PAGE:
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From "Jeff Keyser (JIRA)" <server-...@james.apache.org>
Subject [jira] Commented: (JAMES-345) If FetchMail cannot parse Received header, it cannot process the message even with <remotereceivedheader reject="false".../>
Date Tue, 04 Jan 2005 13:11:14 GMT
     [ http://issues.apache.org/jira/browse/JAMES-345?page=comments#action_57261 ]
Jeff Keyser commented on JAMES-345:

I'm sorry, but I was using version 2.2.1 RC1 and still saw this issue.

The problem isn't looking up an address, but what it does when it can't look up an address.

> If FetchMail cannot parse Received header, it cannot process the message even with <remotereceivedheader
> ----------------------------------------------------------------------------------------------------------------------------
>          Key: JAMES-345
>          URL: http://issues.apache.org/jira/browse/JAMES-345
>      Project: James
>         Type: Bug
>   Components: FetchMail
>     Versions: 2.2.1
>     Reporter: Jeff Keyser

> When FetchMail cannot determine the IP address of the sender of an e-mail from the "Received"
headers, it fails to process the e-mail even when it is told to not reject such errors.
> I have debugged this problem in the code, and it appears that the problem is because
an UnknownHostException is being thrown in the call to getRemoteAddress() within the createMail()
> Currently, getRemoteAddress() throws an UnknownHostException for the isRemoteReceivedHeaderInvalid()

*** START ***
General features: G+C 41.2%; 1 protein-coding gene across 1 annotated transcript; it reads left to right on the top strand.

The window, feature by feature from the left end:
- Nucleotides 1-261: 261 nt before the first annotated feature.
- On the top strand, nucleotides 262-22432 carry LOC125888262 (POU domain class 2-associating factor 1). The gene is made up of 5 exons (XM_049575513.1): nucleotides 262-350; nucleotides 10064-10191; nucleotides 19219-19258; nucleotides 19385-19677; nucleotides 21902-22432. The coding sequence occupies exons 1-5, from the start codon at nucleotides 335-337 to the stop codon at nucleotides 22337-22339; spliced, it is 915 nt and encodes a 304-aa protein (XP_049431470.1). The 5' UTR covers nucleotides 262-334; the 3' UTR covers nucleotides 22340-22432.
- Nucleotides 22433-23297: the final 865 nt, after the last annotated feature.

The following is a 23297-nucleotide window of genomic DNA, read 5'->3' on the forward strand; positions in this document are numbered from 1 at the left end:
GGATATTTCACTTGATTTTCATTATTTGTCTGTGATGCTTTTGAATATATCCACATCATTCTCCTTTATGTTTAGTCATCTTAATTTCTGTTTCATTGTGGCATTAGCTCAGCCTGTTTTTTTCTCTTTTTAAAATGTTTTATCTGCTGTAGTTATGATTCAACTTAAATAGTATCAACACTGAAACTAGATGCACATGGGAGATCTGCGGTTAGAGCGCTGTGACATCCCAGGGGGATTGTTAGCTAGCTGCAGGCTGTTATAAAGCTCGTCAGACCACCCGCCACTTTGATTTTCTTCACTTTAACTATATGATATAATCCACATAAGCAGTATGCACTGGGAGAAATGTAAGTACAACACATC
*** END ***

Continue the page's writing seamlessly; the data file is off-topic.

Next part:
method to work.  A "reject" setting of "true" allows the code to continue processing after
this test.  However, it appers that createMail() doesn't expect an exception to be thrown,
but a null value to be returned when the address cannot be parsed.
> One possible solution would be for createMail to explicitly handle UnknownHostExceptions
and use this to set the values of the address and remote host of the e-mail to "localhost"
instead of testing for a return value of null from these methods.
> Another possible solution would be to explicitly parse the "Received" header up front
instead of lazily parsing it inside the getRemoteAddress() method.  If this were done, there
would be no reason for getRemoteAddress() to throw an UnknownHostException at all, and would
also prevent a possible "double lazy initialization" that could occur with the first solution.

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